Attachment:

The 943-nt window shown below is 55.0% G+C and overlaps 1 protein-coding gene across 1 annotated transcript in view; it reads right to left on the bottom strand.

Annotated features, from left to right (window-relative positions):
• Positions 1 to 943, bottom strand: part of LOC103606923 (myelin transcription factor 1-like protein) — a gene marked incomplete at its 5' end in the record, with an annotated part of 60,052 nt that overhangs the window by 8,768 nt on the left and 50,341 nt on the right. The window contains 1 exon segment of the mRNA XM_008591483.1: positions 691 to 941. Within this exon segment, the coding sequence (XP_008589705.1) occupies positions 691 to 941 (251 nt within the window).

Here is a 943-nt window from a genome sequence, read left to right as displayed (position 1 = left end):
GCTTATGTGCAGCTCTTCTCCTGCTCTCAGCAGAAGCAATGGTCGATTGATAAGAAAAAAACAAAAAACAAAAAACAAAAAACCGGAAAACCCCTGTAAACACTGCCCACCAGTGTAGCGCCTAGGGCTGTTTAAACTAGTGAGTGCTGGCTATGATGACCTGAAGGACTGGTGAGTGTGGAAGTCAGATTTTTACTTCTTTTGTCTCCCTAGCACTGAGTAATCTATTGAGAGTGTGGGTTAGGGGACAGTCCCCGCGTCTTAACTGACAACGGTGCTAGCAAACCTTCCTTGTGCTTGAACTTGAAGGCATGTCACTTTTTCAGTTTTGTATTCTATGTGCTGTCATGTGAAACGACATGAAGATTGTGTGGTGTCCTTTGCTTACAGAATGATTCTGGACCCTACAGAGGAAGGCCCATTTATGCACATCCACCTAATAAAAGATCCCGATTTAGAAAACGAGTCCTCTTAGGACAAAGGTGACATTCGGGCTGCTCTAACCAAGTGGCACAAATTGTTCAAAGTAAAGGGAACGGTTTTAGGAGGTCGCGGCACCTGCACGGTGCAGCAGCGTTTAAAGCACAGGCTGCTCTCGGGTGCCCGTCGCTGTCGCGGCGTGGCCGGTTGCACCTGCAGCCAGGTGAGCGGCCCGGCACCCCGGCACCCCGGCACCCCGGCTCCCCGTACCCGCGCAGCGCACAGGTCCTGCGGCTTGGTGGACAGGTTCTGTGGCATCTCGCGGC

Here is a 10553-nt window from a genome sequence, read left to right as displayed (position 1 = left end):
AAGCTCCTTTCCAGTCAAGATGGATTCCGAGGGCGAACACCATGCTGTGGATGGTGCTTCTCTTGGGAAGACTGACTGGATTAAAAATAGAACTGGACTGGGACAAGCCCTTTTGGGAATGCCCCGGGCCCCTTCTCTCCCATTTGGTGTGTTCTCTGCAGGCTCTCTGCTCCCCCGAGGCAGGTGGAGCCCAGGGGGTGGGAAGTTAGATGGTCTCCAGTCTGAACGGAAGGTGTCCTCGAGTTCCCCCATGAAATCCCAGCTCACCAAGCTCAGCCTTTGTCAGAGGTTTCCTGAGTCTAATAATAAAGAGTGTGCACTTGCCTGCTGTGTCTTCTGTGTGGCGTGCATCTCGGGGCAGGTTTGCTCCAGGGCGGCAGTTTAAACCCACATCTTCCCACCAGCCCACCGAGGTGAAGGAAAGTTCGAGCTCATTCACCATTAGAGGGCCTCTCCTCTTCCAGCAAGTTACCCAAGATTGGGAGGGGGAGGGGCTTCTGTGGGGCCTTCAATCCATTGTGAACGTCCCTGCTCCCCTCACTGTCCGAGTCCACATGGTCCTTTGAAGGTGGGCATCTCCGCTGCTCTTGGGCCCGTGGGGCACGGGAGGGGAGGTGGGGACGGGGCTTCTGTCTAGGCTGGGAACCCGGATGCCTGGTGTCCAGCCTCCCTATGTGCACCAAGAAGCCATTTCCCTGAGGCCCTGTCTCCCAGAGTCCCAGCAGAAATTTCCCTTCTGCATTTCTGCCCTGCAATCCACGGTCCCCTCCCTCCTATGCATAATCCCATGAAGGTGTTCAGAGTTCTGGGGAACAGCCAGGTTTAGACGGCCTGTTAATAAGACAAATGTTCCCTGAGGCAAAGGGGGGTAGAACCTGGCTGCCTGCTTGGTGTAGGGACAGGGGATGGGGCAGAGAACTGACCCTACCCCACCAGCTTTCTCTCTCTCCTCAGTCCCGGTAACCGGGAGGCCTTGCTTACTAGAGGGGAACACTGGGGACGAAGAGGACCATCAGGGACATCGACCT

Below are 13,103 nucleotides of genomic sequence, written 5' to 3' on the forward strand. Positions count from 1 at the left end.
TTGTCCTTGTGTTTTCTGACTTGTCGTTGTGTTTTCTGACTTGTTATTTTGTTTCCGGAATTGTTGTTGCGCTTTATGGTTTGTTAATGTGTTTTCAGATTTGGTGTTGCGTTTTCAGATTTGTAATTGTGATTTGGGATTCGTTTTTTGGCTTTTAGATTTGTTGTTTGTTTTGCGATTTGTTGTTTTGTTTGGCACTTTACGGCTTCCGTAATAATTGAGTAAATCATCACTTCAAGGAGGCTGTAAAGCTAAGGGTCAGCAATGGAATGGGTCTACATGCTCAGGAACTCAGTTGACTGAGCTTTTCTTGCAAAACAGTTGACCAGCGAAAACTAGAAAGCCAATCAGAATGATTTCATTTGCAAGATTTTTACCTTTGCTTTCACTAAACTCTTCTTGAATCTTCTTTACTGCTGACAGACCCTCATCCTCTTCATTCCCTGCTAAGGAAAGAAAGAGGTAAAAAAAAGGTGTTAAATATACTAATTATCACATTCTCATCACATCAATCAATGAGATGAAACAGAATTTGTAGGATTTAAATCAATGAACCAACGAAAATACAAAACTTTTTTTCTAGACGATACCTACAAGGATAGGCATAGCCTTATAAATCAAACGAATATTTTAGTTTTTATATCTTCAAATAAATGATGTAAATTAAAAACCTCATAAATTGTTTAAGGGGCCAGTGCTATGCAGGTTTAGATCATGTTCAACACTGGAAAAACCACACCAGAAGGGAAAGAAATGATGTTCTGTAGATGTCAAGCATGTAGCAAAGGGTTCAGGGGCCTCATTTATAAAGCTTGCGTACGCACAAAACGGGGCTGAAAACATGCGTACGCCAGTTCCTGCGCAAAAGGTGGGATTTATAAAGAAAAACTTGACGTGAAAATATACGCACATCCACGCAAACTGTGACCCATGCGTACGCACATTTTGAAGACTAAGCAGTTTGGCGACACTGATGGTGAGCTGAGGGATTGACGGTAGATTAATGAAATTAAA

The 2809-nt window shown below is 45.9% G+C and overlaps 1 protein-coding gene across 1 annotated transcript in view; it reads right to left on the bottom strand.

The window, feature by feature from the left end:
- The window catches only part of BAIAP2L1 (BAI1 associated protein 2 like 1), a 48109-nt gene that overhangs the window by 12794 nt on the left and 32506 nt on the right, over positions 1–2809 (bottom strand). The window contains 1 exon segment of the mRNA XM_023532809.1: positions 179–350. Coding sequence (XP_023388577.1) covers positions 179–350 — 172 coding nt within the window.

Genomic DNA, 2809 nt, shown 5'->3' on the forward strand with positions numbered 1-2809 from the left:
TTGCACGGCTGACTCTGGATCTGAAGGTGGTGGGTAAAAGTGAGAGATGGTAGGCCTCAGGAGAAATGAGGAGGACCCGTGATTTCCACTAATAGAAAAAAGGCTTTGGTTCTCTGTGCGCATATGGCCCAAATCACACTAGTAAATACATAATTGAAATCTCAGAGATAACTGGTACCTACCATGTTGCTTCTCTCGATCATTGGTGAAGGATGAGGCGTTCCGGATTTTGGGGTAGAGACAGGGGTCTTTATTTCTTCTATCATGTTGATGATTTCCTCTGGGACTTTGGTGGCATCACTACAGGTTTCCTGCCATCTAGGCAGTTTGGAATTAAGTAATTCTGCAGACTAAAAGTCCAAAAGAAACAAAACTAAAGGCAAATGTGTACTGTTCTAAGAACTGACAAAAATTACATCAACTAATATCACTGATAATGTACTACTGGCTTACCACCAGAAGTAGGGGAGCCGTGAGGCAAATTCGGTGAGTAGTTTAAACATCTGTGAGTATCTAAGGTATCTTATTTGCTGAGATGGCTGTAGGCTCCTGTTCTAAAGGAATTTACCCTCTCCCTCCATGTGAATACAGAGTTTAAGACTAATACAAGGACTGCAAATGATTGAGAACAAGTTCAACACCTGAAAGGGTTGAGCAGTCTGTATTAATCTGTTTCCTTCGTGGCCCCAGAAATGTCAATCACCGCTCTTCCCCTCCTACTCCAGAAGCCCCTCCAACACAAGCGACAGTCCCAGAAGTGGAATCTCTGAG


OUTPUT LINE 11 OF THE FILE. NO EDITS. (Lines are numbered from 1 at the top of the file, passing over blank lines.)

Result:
The window, feature by feature from the left end: